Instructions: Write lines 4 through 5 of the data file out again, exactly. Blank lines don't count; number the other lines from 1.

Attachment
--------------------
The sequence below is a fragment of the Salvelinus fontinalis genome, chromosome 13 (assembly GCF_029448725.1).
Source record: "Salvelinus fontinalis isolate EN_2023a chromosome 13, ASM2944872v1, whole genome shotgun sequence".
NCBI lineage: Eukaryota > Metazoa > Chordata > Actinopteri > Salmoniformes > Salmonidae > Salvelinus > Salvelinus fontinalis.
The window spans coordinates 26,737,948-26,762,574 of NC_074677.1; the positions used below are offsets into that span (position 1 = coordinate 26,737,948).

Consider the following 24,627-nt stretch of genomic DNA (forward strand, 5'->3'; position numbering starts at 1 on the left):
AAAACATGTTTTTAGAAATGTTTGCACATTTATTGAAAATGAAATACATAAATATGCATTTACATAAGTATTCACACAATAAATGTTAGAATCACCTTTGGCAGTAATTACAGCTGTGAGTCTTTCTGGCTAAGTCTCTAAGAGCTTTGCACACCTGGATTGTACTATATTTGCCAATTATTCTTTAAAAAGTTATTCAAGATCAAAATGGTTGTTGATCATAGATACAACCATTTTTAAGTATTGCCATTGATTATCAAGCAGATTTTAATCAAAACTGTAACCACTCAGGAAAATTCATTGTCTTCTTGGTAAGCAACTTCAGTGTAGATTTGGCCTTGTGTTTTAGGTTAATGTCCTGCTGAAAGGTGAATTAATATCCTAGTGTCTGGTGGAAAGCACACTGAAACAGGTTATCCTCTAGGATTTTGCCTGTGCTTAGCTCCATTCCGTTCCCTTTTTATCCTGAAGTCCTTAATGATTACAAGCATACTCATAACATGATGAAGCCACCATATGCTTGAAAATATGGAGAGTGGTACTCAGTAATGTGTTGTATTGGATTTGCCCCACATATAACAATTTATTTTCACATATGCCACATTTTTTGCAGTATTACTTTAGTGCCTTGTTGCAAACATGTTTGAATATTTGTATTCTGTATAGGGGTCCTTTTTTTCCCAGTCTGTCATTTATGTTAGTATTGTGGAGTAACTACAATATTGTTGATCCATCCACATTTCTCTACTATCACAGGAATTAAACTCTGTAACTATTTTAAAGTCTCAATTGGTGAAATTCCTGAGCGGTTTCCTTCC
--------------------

The window spans coordinates 26,737,948-26,762,574 of NC_074677.1; the positions used below are offsets into that span (position 1 = coordinate 26,737,948).

Consider the following 24,627-nt stretch of genomic DNA (forward strand, 5'->3'; position numbering starts at 1 on the left):